Just recently a colleague and I had to design a little web site and fill it with some content. We decided to use an open source CMS and since the existing infrastructure contains a Windows 2003 Server with IIS and MS SQL as a database backend, he convinced me to give DotNetNuke (DNN) a try. This was when the fun began…
I took a look at the default templates and was somewhat lost. OK. Lots of HTML and other (unrecognizable) files. Then I took a look at the documentation (pdf only?) and was a little less lost, but this was plainly a pain. Fortunately I found a nice and slick and clean replacement template at xhtmlskins.com, which I downloaded after registering on their web site (guys, this was the last time I did this, I was just too desperate to search any further). This template (or skin as it is called throughout DNN) is a zip package with some files inside (this one much easier to understand than the template on the web server). I uploaded the skin package using the skin upload mechanism built into DNN, and this is problably where I should have RTFM first. There are 2 options when uploading a skin, and it looks like I chose the wrong one. The upload worked and the DNN engine obviously unpacked the zip file, parsed the HTML data and created lots of new files, so everything looked fine.
Everything fine? Wrong, pal! After the (seemingly) successful upload of the skin I activated it as my default skin. You never guess what happened: the page broke completely. At first, some content panes switched their layout to something totally different, including lots of partly unrecognizable error messages. When I navigated the page, i got very long waiting times, followed by an IIS error. Going back there was no chance to undo what I just had done. I messed up and killed the complete DotNetNuke installation by activating the wrong skin. Since there is no separate admin front end there is no chance to remove this any other way than by accessing the server directly (which wasn’t possible at that moment). Knock-yourself-out at its best.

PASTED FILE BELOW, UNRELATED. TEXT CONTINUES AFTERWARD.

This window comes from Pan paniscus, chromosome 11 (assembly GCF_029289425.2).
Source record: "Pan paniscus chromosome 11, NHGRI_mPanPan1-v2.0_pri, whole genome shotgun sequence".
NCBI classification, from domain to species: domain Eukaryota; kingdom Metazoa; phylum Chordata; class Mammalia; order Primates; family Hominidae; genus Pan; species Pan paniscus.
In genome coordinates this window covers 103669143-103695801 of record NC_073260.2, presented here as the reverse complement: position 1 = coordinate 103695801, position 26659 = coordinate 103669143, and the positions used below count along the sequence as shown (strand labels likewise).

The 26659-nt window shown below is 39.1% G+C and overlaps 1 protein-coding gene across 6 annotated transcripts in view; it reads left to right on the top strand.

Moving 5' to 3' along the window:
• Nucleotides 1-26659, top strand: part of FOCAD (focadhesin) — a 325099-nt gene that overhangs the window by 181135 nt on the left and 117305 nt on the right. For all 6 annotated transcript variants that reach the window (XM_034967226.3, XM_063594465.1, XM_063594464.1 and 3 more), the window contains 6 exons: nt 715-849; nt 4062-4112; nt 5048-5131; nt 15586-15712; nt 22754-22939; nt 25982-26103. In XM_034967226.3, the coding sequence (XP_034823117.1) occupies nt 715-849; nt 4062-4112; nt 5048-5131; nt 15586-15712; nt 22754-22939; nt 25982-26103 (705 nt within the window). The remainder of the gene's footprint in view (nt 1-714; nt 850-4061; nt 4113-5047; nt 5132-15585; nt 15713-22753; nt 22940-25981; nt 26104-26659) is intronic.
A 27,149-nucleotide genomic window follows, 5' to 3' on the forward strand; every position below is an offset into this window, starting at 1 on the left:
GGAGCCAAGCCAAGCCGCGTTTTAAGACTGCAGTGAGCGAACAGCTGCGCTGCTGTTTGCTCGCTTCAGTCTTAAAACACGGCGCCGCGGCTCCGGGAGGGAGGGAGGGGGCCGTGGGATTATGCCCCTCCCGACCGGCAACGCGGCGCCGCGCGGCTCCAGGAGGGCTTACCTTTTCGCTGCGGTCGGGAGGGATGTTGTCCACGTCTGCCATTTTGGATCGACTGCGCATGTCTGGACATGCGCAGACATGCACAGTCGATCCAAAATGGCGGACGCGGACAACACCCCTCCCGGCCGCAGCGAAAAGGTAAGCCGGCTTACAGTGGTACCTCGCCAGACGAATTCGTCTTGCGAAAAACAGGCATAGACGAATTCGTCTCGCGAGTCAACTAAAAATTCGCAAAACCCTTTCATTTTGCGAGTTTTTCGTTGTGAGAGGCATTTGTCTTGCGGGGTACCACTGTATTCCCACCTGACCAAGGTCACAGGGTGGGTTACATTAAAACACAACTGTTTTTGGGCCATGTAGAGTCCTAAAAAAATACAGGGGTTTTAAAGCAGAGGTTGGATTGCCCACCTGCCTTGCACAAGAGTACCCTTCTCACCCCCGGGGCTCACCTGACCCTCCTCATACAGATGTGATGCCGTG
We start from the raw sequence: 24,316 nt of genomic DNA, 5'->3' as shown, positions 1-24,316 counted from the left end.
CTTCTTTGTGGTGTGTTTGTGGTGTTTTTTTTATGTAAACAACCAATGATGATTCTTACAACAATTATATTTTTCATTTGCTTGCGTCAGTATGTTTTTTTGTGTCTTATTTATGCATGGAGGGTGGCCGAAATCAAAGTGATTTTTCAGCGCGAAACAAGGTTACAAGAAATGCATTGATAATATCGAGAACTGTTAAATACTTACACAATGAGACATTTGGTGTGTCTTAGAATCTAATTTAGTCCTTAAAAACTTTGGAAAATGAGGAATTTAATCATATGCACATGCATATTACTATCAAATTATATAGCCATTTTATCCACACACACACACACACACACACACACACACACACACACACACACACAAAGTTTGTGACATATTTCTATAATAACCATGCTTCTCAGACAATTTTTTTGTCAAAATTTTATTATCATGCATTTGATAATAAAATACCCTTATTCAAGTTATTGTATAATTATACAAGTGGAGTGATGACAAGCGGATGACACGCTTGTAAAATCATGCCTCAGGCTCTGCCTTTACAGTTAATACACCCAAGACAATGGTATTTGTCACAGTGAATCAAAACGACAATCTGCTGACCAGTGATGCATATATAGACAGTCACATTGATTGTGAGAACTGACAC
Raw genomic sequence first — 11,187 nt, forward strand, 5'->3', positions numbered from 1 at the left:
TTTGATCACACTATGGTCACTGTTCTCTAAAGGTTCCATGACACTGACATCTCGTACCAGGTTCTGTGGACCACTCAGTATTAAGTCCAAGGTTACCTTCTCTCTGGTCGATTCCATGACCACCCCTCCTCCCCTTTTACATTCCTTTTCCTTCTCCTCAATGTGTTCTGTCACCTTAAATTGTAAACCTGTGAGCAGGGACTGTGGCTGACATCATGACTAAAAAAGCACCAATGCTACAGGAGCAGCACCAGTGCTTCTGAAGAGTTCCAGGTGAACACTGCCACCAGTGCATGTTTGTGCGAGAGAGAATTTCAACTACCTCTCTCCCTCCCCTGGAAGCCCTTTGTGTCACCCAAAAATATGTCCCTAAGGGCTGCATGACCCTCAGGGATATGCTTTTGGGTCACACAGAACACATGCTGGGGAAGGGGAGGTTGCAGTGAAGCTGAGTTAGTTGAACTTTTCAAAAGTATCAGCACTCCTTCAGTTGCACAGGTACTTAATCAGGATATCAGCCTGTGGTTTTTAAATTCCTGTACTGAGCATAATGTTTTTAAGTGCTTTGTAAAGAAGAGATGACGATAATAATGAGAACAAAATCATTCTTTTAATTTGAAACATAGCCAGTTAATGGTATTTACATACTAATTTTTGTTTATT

I don’t know if I will ever install DNN again in my life. This happening even convinced my otherwise Microsoft-friendly colleague to go for something different – which will be the next part of this story.
One more thing before any fanboy fraction starts to complain: I know that I possibly made a mistake. But any software that is THAT mature (version 4.8) and THAT widespread should do better than screw up by installing a skin. This is what software quality is about, and DNN did this incredibly wrong. Period.